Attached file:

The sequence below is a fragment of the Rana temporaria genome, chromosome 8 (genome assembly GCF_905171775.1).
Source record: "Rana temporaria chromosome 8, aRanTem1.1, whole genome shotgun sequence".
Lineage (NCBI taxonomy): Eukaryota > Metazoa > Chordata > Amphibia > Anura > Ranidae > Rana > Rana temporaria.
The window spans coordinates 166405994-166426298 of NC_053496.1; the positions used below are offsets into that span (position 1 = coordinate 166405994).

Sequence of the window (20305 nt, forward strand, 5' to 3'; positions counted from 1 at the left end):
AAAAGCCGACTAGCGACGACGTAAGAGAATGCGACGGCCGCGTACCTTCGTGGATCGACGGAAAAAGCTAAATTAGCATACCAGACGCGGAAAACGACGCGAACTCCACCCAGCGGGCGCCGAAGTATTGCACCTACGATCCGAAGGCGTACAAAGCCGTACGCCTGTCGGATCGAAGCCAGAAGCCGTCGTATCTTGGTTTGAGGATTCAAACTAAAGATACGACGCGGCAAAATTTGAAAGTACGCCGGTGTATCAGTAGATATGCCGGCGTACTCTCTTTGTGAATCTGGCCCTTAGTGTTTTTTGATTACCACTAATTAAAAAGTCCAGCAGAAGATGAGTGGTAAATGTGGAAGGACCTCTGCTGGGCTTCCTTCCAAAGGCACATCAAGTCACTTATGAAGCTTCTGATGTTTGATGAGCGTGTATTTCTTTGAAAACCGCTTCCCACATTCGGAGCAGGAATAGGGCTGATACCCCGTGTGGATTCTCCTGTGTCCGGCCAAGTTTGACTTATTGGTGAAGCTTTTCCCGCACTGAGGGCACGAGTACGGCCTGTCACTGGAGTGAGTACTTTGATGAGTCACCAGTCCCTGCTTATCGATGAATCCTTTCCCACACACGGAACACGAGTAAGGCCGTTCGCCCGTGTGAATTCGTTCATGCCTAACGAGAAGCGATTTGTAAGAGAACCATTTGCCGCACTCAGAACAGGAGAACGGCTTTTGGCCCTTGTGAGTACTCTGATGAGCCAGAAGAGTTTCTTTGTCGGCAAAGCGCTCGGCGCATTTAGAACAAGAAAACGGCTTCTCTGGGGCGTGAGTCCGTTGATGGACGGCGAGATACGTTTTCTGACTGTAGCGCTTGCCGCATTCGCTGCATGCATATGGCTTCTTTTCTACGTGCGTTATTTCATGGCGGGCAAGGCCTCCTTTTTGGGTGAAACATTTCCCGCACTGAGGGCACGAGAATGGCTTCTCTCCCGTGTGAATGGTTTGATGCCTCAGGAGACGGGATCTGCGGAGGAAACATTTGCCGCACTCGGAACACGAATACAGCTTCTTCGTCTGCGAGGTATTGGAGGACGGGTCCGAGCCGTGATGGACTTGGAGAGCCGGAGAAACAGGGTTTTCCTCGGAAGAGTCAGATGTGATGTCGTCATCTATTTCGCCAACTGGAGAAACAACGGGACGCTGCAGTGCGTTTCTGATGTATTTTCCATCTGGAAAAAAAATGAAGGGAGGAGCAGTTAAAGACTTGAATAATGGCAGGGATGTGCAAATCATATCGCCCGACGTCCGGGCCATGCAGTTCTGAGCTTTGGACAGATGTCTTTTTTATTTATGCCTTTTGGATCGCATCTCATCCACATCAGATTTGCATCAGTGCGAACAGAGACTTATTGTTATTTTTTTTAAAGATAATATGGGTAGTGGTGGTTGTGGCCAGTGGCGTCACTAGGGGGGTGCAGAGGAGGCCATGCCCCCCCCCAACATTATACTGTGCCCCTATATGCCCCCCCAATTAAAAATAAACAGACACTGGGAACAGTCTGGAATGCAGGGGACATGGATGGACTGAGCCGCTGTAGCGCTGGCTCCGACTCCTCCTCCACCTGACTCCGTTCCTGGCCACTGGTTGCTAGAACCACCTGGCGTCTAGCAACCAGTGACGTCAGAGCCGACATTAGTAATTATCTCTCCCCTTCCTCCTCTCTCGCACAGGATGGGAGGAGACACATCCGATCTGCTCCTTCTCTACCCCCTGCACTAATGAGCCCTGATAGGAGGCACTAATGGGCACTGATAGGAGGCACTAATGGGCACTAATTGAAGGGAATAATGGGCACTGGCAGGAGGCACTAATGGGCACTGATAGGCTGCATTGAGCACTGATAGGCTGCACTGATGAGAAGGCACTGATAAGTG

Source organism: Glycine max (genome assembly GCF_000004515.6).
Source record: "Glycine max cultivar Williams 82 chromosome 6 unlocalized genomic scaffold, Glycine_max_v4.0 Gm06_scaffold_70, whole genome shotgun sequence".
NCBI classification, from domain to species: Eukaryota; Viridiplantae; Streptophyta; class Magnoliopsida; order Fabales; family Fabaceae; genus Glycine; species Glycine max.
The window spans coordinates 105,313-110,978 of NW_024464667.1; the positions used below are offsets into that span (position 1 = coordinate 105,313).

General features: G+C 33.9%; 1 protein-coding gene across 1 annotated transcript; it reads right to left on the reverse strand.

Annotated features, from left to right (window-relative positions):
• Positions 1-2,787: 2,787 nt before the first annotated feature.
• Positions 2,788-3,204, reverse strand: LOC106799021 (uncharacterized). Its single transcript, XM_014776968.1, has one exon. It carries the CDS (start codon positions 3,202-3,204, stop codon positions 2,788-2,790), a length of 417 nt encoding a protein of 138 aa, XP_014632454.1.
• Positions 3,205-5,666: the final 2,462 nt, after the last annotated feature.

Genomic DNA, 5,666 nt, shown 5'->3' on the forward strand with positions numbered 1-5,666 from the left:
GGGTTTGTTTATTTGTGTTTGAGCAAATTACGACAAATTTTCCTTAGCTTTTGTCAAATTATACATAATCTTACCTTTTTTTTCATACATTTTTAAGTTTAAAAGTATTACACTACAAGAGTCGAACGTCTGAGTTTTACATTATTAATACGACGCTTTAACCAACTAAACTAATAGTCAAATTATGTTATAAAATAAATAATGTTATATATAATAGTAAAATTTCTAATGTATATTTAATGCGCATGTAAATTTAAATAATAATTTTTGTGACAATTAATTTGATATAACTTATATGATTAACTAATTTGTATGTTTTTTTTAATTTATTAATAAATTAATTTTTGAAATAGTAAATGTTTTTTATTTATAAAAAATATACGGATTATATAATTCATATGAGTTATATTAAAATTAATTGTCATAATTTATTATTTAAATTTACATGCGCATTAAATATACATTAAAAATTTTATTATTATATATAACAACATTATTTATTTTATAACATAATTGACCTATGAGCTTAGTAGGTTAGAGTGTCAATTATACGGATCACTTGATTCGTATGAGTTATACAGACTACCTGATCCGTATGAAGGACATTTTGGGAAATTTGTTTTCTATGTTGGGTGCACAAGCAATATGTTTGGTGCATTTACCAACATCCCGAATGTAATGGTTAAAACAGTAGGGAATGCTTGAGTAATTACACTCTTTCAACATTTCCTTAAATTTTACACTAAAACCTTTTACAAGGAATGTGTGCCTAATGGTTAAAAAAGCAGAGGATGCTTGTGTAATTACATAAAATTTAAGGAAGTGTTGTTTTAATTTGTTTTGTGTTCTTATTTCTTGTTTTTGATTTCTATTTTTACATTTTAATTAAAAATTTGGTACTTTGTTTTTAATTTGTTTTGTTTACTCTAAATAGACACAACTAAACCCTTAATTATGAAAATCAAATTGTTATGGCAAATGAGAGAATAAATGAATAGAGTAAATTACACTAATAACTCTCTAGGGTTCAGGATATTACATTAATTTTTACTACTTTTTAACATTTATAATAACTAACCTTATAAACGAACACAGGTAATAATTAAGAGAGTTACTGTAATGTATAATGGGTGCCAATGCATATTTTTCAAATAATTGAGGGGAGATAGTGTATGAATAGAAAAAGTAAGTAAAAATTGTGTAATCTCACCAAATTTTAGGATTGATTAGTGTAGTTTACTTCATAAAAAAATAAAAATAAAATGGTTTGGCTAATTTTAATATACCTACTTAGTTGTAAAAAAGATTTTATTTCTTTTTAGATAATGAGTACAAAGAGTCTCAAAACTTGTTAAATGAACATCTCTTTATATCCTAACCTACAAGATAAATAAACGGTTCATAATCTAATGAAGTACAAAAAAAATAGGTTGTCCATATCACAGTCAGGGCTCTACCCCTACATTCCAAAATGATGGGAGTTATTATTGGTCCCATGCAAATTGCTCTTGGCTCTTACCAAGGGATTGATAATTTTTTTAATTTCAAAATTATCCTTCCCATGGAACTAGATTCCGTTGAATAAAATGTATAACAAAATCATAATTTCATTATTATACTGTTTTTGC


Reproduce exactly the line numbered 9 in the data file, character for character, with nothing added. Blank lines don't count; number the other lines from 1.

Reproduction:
NCBI classification, from domain to species: Eukaryota; Viridiplantae; Streptophyta; class Magnoliopsida; order Fabales; family Fabaceae; genus Glycine; species Glycine max.